If you live in Chicago, you are familiar with the everyday rush of the day whether that is on your commute to school, work or the gym, everyone always seems to be in a hurry. Often times, we feel as if there is simply not enough hours in the day to mark everything off our “To-Do” lists.  Is it constant procrastination until there is a deadline to meet? Or do we pressure ourselves to finish a tedious list of tasks by the end of the 24-hour day? It could be both or none of the above, but the question is why?

Why are we constantly putting ourselves on this timeline whether that is to graduate from college at a certain age, commit to a lifelong relationship through engagement/marriage, or purchase your very first home, etc.?

Who is pressuring you to make life a constant race towards the finish line?

More often than we would like to admit, we are the ones held accountable for behaving this way. Although, we may not always want to believe it, we do this to ourselves. In a world where almost everything seems like a competition, from the clothes we wear to the car we own, we put this pressure on ourselves. If you are like me, you are a constant over-achiever. Not necessarily to please anyone, but mainly for self-gratification which can have its drawbacks.

Once again, my question is what is the rush?

For my younger audiences, you have your entire life to work at your dream job, spend a lifetime with your significant other, and attend to more responsibilities in this “adult-ing” life that you will eventually get tired of it.

Instead, I advise you to trust the process. Relax, take a deep breath, and dwell in the beauty of the journey. Life is not supposed to be a marathon or competition between anyone but yourself. Do it for you and only you. Go at your own pace without caring about what others are doing at the time. As John Heywood reminds us, “Rome was not built in a day.” Likewise, you cannot expect to build yourself with limited time.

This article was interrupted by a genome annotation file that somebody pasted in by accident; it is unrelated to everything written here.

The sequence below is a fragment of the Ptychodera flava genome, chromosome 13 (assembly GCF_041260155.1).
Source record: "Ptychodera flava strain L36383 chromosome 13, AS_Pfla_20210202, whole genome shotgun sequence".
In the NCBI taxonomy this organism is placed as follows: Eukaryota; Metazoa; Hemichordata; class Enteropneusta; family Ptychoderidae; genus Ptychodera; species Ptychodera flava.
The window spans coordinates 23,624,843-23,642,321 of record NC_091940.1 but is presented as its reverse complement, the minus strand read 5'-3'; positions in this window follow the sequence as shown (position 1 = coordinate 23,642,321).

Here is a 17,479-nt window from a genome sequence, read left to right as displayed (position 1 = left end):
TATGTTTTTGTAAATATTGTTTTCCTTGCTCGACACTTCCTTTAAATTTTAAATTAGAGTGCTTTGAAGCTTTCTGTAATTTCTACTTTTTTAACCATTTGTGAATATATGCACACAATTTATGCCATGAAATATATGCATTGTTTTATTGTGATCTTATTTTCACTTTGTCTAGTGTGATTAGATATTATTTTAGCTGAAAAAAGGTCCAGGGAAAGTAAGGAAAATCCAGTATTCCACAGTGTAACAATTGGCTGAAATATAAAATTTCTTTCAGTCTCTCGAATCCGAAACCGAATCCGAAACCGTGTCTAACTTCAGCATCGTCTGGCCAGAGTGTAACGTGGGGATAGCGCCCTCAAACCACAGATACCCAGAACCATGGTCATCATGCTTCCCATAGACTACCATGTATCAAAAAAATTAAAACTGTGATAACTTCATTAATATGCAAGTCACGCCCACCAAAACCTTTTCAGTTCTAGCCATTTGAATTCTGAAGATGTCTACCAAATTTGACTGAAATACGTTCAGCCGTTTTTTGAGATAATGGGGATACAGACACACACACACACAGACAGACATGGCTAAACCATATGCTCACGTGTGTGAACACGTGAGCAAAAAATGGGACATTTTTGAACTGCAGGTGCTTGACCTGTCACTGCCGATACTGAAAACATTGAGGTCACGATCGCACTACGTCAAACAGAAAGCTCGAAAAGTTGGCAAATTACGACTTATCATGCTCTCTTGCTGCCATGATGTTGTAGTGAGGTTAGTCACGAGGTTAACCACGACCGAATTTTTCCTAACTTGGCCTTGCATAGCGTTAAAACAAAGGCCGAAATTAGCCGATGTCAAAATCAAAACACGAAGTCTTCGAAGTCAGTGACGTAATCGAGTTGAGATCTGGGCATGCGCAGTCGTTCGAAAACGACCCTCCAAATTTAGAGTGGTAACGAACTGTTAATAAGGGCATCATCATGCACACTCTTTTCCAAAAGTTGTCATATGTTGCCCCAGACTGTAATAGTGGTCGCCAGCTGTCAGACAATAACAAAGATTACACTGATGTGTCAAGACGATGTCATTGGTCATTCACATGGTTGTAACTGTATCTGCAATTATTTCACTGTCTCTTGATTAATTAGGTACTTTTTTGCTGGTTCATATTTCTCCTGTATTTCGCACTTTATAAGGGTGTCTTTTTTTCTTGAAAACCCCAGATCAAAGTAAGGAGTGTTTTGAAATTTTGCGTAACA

If we continue to live on a timeline, life will pass us by without taking the precious moment to really appreciate any of it.

Think about how many times during the week you have time to sit down at dinner with your family or sip coffee slowly with an old friend? If the answer is: “Never, I’m preoccupied or busy with…” Then, I want you to re-evaluate your priorities. It is disheartening that more and more Americans do not have the time to even sit down at the dinner table with their family anymore due to lack of time or time that is spent on our phones instead. We rather text than call, email than send a meaningful letter– just to avoid the unnecessary time spent communicating with each other in person.

After all, time is just an illusion. If we are constantly timing ourselves, are we truly living? Who said you need to be married by the age of 28? Have kids by 35? And have over $100K in your bank account by 40?

Live at your own pace. Succeed at your own pace. The only way to precisely measure if you have won or lost this “race” that is life is all dependent on you, not your friend, neighbor, or relative. Don’t be afraid to fail; you must go through life in order to grow through life.

“Timing is everything, but there is no need to rush anything.”

Above all, believe.

Believe that this moment right now is exactly where you are supposed to be.